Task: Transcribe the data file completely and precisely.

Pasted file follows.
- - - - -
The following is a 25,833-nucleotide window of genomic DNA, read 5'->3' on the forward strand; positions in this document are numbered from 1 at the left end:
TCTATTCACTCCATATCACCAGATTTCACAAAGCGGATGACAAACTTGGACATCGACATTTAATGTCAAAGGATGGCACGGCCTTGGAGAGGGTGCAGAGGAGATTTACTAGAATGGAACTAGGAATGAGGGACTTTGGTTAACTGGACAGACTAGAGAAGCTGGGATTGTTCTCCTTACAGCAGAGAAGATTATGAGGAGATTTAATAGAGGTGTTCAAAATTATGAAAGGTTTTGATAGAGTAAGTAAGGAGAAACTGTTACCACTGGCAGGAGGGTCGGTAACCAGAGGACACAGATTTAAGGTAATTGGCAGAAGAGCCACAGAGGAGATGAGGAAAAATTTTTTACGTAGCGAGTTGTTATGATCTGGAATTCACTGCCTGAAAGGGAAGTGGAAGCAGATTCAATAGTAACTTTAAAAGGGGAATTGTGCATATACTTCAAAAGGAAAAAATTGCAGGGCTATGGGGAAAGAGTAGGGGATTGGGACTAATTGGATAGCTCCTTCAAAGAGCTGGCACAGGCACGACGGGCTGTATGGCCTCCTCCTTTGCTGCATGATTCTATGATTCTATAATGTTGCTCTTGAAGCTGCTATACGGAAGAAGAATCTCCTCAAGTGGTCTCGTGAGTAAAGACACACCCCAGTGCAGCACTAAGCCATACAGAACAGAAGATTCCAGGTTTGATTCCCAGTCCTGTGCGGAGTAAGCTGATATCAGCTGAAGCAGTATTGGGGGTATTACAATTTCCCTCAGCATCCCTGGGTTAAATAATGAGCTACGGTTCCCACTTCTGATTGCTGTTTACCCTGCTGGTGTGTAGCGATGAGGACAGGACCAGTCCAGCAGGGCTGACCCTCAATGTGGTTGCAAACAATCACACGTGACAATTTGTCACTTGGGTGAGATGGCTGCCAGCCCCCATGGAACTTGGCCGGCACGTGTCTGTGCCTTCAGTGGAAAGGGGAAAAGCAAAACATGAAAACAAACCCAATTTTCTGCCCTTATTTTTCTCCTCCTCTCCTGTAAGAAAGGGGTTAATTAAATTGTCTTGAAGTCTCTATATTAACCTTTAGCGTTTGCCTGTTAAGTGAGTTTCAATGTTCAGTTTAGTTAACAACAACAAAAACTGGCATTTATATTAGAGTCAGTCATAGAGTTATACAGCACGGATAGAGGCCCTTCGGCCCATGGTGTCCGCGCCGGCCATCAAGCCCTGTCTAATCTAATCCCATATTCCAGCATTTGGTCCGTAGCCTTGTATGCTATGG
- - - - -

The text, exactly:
The following is a 25,833-nucleotide window of genomic DNA, read 5'->3' on the forward strand; positions in this document are numbered from 1 at the left end:
TCTATTCACTCCATATCACCAGATTTCACAAAGCGGATGACAAACTTGGACATCGACATTTAATGTCAAAGGATGGCACGGCCTTGGAGAGGGTGCAGAGGAGATTTACTAGAATGGAACTAGGAATGAGGGACTTTGGTTAACTGGACAGACTAGAGAAGCTGGGATTGTTCTCCTTACAGCAGAGAAGATTATGAGGAGATTTAATAGAGGTGTTCAAAATTATGAAAGGTTTTGATAGAGTAAGTAAGGAGAAACTGTTACCACTGGCAGGAGGGTCGGTAACCAGAGGACACAGATTTAAGGTAATTGGCAGAAGAGCCACAGAGGAGATGAGGAAAAATTTTTTACGTAGCGAGTTGTTATGATCTGGAATTCACTGCCTGAAAGGGAAGTGGAAGCAGATTCAATAGTAACTTTAAAAGGGGAATTGTGCATATACTTCAAAAGGAAAAAATTGCAGGGCTATGGGGAAAGAGTAGGGGATTGGGACTAATTGGATAGCTCCTTCAAAGAGCTGGCACAGGCACGACGGGCTGTATGGCCTCCTCCTTTGCTGCATGATTCTATGATTCTATAATGTTGCTCTTGAAGCTGCTATACGGAAGAAGAATCTCCTCAAGTGGTCTCGTGAGTAAAGACACACCCCAGTGCAGCACTAAGCCATACAGAACAGAAGATTCCAGGTTTGATTCCCAGTCCTGTGCGGAGTAAGCTGATATCAGCTGAAGCAGTATTGGGGGTATTACAATTTCCCTCAGCATCCCTGGGTTAAATAATGAGCTACGGTTCCCACTTCTGATTGCTGTTTACCCTGCTGGTGTGTAGCGATGAGGACAGGACCAGTCCAGCAGGGCTGACCCTCAATGTGGTTGCAAACAATCACACGTGACAATTTGTCACTTGGGTGAGATGGCTGCCAGCCCCCATGGAACTTGGCCGGCACGTGTCTGTGCCTTCAGTGGAAAGGGGAAAAGCAAAACATGAAAACAAACCCAATTTTCTGCCCTTATTTTTCTCCTCCTCTCCTGTAAGAAAGGGGTTAATTAAATTGTCTTGAAGTCTCTATATTAACCTTTAGCGTTTGCCTGTTAAGTGAGTTTCAATGTTCAGTTTAGTTAACAACAACAAAAACTGGCATTTATATTAGAGTCAGTCATAGAGTTATACAGCACGGATAGAGGCCCTTCGGCCCATGGTGTCCGCGCCGGCCATCAAGCCCTGTCTAATCTAATCCCATATTCCAGCATTTGGTCCGTAGCCTTGTATGCTATGG